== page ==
“He’s been working real hard on directional punting, and he’s done a good job with that, getting the ball on distance, direction and hang time all on the same punt,” Lowry said. “That’s the key is that you … don’t have a low hang time punt — even though it’s in a good direction, or he’ll have a chance to return it. He’s done a pretty good job with that. And then the other thing is what when we have punted middle, he’s done a good job with his hang time. He’s gotten the ball up high.”
Yes, but what of Hentrich’s penchant to continue to reinvent the punt like a crafty veteran pitcher would continue to experiment with different grips, arm angles and release points? It doesn’t seem to be something a lot of other punters even would attempt.
“They either don’t spend the time doing it or they don’t want to do it,” Lowry said. “He’s a really good athlete. There’s not one thing he can’t do, and so he’s just a really good athlete, and everything just kind of comes natural to him. He’s gets bored if he’s not doing something like that.”
INJURIES: The same three Titans players who sat out Wednesday’s practice were idle again on Thursday.
Cornerback Cortland Finnegan was a spectator because of a sore hamstring for the second straight day. Fellow starting cornerback Nick Harper was also out of action because of a twisted left ankle he suffered in the Detroit game, though he returned to finish.
Backup quarterback Vince Young was also idle again on Thursday as his infected right thumb continues to heal.
Titans coach Jeff Fisher gave no assurances either way as to which of the three might practice on Friday.
READY TO RUMBLE: Finnegan sported a different name plate on his No. 31 jersey on Thursday.
Finnegan’s jersey said “PACQUAIO” after welterweight fighter Manny Pacquaio, who is scheduled to fight Oscar De La Hoya on Saturday night.
ROLLING: Bryan Pride, the ball of tape in the Titans’ locker room that has his own locker, name plate and weekly weigh-ins was listed at 122.4 pounds during his Thursday weigh-in.
“Bryan” was not on his Christmas tree stand, however, after Thursday’s practice. Instead he was behind the stool in front of his locker.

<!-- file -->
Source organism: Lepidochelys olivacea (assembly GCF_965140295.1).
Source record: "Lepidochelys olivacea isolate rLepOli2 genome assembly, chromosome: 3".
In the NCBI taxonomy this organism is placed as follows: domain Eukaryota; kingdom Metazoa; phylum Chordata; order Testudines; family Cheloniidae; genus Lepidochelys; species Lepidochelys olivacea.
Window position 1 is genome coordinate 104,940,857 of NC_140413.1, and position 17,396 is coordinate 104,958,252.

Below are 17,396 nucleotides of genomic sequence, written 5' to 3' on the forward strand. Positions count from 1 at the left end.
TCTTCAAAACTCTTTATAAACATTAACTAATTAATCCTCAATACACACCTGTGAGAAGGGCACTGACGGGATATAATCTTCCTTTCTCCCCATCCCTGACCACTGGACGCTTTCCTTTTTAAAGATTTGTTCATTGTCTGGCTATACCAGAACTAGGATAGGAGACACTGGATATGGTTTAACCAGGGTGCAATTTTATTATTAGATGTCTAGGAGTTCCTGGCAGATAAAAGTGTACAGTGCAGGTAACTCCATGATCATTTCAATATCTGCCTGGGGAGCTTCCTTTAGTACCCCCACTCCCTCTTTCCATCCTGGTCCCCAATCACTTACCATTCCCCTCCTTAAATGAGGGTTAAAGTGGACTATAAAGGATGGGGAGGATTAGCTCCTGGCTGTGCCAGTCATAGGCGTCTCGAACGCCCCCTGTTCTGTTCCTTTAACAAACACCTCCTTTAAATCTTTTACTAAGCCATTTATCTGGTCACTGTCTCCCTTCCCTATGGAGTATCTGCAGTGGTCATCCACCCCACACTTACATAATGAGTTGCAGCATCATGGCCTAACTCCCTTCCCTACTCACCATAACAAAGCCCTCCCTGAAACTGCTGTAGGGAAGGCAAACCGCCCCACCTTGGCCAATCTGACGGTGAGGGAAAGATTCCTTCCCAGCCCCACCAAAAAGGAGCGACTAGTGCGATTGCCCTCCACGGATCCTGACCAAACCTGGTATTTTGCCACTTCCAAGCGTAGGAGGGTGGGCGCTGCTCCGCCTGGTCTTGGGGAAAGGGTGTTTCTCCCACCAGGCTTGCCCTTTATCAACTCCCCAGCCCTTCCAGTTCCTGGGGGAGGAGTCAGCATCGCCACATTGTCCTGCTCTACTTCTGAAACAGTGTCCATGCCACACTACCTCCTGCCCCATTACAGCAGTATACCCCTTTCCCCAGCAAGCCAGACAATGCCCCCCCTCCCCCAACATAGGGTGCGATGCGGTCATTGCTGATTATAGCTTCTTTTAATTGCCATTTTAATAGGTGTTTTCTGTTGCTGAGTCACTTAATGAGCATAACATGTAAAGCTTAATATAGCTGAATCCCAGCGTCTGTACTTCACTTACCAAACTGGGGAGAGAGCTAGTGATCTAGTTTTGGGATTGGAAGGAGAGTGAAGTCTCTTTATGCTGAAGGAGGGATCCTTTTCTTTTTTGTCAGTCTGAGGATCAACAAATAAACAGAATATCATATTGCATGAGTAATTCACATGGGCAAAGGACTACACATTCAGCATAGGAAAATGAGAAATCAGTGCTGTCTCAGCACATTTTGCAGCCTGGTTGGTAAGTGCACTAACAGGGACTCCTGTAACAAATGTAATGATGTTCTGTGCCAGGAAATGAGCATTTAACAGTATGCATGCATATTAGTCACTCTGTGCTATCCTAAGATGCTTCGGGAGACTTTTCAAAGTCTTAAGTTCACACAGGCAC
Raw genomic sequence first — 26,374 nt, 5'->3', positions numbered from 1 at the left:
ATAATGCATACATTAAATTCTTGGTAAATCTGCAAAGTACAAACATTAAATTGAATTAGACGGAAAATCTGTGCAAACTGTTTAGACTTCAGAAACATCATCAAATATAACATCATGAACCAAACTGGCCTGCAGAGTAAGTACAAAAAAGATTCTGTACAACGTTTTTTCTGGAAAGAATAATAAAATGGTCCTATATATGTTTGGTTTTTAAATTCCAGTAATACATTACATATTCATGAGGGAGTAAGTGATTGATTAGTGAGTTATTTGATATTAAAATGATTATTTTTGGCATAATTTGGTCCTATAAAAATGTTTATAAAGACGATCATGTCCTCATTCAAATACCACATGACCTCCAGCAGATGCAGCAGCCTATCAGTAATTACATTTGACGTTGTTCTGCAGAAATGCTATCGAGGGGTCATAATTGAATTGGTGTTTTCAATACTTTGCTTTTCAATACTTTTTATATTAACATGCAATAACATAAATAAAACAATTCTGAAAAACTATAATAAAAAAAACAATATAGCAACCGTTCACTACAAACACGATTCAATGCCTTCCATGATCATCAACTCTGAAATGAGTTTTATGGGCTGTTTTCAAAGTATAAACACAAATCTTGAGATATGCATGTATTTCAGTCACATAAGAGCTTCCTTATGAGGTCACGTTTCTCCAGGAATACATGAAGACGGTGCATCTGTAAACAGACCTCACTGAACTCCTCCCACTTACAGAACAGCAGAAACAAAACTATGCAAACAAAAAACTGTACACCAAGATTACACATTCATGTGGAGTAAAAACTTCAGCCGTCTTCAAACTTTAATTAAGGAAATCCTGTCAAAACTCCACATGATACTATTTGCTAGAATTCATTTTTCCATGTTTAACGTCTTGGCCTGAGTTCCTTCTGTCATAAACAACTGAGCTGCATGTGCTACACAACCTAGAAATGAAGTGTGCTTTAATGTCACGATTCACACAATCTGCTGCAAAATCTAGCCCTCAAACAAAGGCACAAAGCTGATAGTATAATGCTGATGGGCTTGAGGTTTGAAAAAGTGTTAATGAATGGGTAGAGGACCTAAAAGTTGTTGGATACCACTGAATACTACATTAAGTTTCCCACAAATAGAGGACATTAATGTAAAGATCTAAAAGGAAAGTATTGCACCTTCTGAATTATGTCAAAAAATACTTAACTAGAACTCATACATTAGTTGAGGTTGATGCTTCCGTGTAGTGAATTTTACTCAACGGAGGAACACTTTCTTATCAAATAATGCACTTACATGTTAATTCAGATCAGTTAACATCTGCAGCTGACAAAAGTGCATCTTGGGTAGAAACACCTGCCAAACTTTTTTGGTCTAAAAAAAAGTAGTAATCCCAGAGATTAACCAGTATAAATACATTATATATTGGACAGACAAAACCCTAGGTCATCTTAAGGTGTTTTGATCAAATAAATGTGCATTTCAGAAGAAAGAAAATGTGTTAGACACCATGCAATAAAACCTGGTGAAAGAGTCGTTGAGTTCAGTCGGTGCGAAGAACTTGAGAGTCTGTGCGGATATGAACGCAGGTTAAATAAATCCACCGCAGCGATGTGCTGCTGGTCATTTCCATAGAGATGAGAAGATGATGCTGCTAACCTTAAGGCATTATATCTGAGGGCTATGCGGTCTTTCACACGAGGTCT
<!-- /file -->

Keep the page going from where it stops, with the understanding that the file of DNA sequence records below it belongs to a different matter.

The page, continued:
Asked why Bryan wasn’t on his stand, tackle David Stewart said, “He’s getting so heavy it’s hard for one person to pick him up.”
Browns at Titans
TV — WTVF Channel 5
What to watch for on offense: The Titans did not fare so well against the New York Jets’ 3-4 defense, but get another shot this week when the Cleveland Browns visit. Cleveland has Shaun Rogers in the middle of its line, and if center Kevin Mawae and guards Jake Scott and Eugene Amano can neuturalize him, it could create running room for Chris Johnson, who needs just 42 yards to reach 1,000 for the season.
What to watch for on defense: The Titans probably won’t blitz a lot, hoping their front four can do as they have much of the season and put pressure on the quarterbacks. The Titans would like to get Ken Dorsey, making his first start in three years, hurried and off balance and take advantage of his lack of arm strength by taking short seam throws away whenever possible.
Worth noting: The Titans can clinch the AFC South with a win Sunday and if it comes combined with a New York Jets loss in San Francisco, Tennessee would lock up a first-round bye for the first time since 2002.
Prediction: The Titans opened as 14 ½ -point favorites and there little reason to believe they won’t take care of their end of the bargain Sunday in wrapping up a playoff berth. Titans 31, Browns 10.